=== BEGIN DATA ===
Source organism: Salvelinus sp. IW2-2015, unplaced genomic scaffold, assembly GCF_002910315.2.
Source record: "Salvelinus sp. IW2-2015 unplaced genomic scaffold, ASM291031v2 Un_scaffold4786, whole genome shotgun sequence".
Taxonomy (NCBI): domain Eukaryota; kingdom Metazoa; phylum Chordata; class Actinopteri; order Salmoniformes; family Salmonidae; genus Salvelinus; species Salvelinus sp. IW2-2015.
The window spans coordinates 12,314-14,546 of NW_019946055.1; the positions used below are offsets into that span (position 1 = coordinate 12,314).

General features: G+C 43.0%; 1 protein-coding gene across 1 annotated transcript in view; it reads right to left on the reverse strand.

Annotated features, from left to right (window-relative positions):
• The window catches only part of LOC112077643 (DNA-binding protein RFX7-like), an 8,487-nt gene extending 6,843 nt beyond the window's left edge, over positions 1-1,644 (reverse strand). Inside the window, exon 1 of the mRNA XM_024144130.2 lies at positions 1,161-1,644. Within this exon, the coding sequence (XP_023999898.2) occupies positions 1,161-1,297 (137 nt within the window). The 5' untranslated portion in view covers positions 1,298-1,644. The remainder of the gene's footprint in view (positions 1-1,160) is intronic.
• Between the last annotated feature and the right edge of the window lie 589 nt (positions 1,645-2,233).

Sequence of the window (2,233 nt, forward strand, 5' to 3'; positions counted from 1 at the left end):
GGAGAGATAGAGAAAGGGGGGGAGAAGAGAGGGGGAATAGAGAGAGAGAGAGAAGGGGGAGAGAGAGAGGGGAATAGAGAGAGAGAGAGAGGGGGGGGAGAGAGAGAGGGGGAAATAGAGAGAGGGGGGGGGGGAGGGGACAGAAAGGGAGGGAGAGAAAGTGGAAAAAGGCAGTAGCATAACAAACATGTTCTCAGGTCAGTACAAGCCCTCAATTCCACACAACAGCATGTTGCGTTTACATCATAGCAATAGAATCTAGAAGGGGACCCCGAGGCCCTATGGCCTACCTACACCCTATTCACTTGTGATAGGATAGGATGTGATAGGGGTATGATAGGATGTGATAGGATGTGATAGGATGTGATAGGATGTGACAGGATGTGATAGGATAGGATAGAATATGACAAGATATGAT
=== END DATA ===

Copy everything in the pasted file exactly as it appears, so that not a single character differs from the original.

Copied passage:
Source organism: Salvelinus sp. IW2-2015, unplaced genomic scaffold, assembly GCF_002910315.2.
Source record: "Salvelinus sp. IW2-2015 unplaced genomic scaffold, ASM291031v2 Un_scaffold4786, whole genome shotgun sequence".
Taxonomy (NCBI): domain Eukaryota; kingdom Metazoa; phylum Chordata; class Actinopteri; order Salmoniformes; family Salmonidae; genus Salvelinus; species Salvelinus sp. IW2-2015.
The window spans coordinates 12,314-14,546 of NW_019946055.1; the positions used below are offsets into that span (position 1 = coordinate 12,314).

General features: G+C 43.0%; 1 protein-coding gene across 1 annotated transcript in view; it reads right to left on the reverse strand.

Annotated features, from left to right (window-relative positions):
• The window catches only part of LOC112077643 (DNA-binding protein RFX7-like), an 8,487-nt gene extending 6,843 nt beyond the window's left edge, over positions 1-1,644 (reverse strand). Inside the window, exon 1 of the mRNA XM_024144130.2 lies at positions 1,161-1,644. Within this exon, the coding sequence (XP_023999898.2) occupies positions 1,161-1,297 (137 nt within the window). The 5' untranslated portion in view covers positions 1,298-1,644. The remainder of the gene's footprint in view (positions 1-1,160) is intronic.
• Between the last annotated feature and the right edge of the window lie 589 nt (positions 1,645-2,233).

Sequence of the window (2,233 nt, forward strand, 5' to 3'; positions counted from 1 at the left end):
GGAGAGATAGAGAAAGGGGGGGAGAAGAGAGGGGGAATAGAGAGAGAGAGAGAAGGGGGAGAGAGAGAGGGGAATAGAGAGAGAGAGAGAGGGGGGGGAGAGAGAGAGGGGGAAATAGAGAGAGGGGGGGGGGGAGGGGACAGAAAGGGAGGGAGAGAAAGTGGAAAAAGGCAGTAGCATAACAAACATGTTCTCAGGTCAGTACAAGCCCTCAATTCCACACAACAGCATGTTGCGTTTACATCATAGCAATAGAATCTAGAAGGGGACCCCGAGGCCCTATGGCCTACCTACACCCTATTCACTTGTGATAGGATAGGATGTGATAGGGGTATGATAGGATGTGATAGGATGTGATAGGATGTGATAGGATGTGACAGGATGTGATAGGATAGGATAGAATATGACAAGATATGAT